Wednesday, December 10, 2008

On Being Rich

These are tough economic times for all of us. If you don't believe me, turn on the news. Or try making your living as a writer of novels in an age where Sarah Palin, Joe the Plumber, and Miley Cyrus command seven figure advances-- and the top spots on the best sellers lists (not that I have issues or anything:)) Yet even in the current economic climate I feel blessed. Did I say blessed? No, I feel rich. I feel obscenely wealthy, I feel absolutely hedonistic; I am rolling in abundance. Why? Because it's December: the longest, darkest night of the year is approaching, and on my bedside table is a stack of crisp, new, unturned hardcover books.
I am almost afraid to open them. Sometimes I just walk around the table, looking at them. Occasionally my hand will drift toward one of them and stroke its glossy cover and then quickly, shyly, withdraw. I don't want to use up the magic too soon. It's only December, after all.
There have been winters when I was not so fortunate. There was a brief, glorious heyday in the nineties when publishers could be counted on to deliver a veritable plethora of good, solid guaranteed-to-entertain commercial fiction on their fall lists: Stephen King, John Grisham, Michael Crichton, Dean Koontz , P.D. James, Elizabeth George, to name but a few. And, later in the season, around the time we in the mountains are seriously thinking about killing something (hopefully not our neighbor), there was the lighter fare-- Mary Higgins Clark, Lilian Jackson Braun, Elizabeth Peters, and Susan Conant's delightful dog mysteries. And of course, every once in awhile, we'd be thrown a real bonus: A Harry Potter, or a Dan Brown. Ah, those were days of wonder and delight. But eventually it was over, as all good things inevitably are. Someone missed a deadline. Someone screwed up a contract. Someone else failed to sell enough copies of his last book to justify a lead position in the fall, and someone, well, passed on (although it seems to me he or she might have made arrangements for the delivery of the manuscript in case of just such an eventuality). The bottom line: it was December, and I faced a long, cold winter without a single thing to read. I don't like to talk about it. I don't even like to think about it.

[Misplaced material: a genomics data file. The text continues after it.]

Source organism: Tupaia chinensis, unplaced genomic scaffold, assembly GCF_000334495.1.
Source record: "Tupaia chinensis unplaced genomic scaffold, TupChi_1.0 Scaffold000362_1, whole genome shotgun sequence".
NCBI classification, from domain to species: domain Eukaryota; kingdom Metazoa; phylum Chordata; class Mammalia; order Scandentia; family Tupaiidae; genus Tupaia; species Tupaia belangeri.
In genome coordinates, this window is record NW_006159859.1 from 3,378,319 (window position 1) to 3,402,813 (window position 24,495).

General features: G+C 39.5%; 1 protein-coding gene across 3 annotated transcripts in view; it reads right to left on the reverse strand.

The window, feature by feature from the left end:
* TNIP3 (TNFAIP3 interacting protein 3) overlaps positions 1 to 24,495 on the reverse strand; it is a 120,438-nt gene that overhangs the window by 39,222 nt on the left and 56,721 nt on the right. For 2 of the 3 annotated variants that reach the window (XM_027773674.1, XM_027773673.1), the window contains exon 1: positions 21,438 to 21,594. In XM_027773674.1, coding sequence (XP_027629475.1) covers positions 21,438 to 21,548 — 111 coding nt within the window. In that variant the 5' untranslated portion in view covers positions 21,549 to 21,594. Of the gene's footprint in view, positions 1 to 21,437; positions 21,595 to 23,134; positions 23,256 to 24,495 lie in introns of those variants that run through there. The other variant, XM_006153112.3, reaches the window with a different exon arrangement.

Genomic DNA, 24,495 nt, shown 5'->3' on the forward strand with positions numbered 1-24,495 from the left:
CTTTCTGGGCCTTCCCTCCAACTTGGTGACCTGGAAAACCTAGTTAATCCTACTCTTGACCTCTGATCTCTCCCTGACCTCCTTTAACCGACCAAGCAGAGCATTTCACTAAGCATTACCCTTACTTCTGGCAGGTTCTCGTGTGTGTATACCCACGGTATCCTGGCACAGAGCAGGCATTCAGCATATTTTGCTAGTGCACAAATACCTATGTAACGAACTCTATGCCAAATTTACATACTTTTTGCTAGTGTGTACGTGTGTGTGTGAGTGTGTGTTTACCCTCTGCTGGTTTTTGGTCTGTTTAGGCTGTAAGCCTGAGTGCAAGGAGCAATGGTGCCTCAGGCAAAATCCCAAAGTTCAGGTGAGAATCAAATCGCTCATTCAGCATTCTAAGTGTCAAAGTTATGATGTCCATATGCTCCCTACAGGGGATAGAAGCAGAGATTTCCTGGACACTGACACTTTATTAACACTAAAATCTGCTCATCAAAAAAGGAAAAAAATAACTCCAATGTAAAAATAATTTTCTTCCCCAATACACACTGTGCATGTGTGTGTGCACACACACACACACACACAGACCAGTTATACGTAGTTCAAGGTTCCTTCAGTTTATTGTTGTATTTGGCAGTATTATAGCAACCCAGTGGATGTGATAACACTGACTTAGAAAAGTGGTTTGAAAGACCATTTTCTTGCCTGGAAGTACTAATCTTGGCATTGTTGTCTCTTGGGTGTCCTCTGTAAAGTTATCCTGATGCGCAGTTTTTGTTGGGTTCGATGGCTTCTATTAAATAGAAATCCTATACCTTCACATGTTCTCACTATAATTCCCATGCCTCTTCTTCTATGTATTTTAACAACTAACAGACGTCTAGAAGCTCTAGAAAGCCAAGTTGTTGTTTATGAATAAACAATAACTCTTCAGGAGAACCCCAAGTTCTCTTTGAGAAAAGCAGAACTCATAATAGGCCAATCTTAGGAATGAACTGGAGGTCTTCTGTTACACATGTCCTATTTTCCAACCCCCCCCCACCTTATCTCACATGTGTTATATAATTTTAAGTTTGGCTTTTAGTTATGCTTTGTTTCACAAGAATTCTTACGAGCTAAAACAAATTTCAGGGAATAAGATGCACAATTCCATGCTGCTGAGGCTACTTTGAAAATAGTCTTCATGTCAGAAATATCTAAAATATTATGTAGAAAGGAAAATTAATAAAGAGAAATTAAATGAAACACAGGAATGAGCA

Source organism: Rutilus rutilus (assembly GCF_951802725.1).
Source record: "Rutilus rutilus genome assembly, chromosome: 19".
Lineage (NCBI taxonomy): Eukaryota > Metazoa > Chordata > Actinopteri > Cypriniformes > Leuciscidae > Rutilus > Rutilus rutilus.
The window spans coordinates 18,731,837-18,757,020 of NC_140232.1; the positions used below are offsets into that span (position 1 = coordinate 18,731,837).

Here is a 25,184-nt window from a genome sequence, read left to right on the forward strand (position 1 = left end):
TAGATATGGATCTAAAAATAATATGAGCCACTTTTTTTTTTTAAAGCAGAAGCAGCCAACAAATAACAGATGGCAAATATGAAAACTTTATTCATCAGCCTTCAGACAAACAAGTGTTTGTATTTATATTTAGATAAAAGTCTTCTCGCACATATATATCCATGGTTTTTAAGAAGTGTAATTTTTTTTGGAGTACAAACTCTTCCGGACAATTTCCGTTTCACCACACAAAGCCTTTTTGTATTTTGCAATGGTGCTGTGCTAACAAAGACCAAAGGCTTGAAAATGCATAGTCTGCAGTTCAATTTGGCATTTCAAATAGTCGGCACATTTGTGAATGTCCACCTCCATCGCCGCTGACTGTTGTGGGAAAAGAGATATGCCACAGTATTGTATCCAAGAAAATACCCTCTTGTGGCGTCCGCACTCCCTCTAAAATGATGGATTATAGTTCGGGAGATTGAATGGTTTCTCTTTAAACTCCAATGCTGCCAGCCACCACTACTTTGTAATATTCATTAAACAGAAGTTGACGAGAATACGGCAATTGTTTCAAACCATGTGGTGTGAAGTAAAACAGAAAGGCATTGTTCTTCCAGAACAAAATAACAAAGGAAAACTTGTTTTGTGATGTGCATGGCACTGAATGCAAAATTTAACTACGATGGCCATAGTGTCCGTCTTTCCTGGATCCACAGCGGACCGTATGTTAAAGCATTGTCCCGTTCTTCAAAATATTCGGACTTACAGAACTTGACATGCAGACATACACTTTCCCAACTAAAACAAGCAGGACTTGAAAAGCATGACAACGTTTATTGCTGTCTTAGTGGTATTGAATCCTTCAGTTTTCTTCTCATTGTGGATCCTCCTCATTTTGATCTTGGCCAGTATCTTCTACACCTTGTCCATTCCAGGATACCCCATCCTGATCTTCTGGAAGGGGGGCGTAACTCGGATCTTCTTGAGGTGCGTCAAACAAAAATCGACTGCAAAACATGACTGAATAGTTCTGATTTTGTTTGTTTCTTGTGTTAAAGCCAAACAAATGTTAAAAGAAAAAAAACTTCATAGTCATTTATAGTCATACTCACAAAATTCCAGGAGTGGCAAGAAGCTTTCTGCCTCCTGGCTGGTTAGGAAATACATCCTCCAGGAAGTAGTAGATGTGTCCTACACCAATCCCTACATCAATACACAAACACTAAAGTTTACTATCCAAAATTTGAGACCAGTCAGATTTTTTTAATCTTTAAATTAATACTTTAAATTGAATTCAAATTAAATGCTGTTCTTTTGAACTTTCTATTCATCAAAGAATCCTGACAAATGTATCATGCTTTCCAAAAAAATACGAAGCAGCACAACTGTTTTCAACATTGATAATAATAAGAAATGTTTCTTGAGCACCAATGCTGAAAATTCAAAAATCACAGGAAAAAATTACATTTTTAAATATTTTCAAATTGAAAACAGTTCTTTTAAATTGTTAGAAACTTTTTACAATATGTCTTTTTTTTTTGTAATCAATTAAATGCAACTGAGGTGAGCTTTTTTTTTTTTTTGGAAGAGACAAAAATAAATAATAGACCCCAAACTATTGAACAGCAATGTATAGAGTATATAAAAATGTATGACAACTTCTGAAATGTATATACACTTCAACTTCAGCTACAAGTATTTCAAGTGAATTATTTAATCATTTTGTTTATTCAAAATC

But this year is different. I have books. I am rich. Who is waiting on my bedside table to see me through the cold, the dark, the dismal, rainy, slushy, bone chilling, snow-caked days ahead? Dean Koontz, Margaret Maron, Philip Margolin, Nelson DeMille and-- even though it sounds like an entry in a "which one doesn't belong?" problem on a grade placement exam--Carlos Ruiz Zafon. The latter was presented to me by my friend Claudia with an earnest thank you for letting her borrow it. I replied, "I'm so glad you enjoyed it, but I didn't loan it to you." Without missing a beat, Claudia pressed the book into my hands and insisted earnestly, "If you haven't read this book, you're going to love it." Okay, Claudia. Counting on you.
My needs are simple. I don't need a masterpiece. I just need a story. Don't try to change my life; just change my afternoon. Don't let me down, Dean. I believe in you, Nelson. I can't make it without you, Margaret. Don't disappoint me, Phillip. I need you guys.
After all, it's cold out there.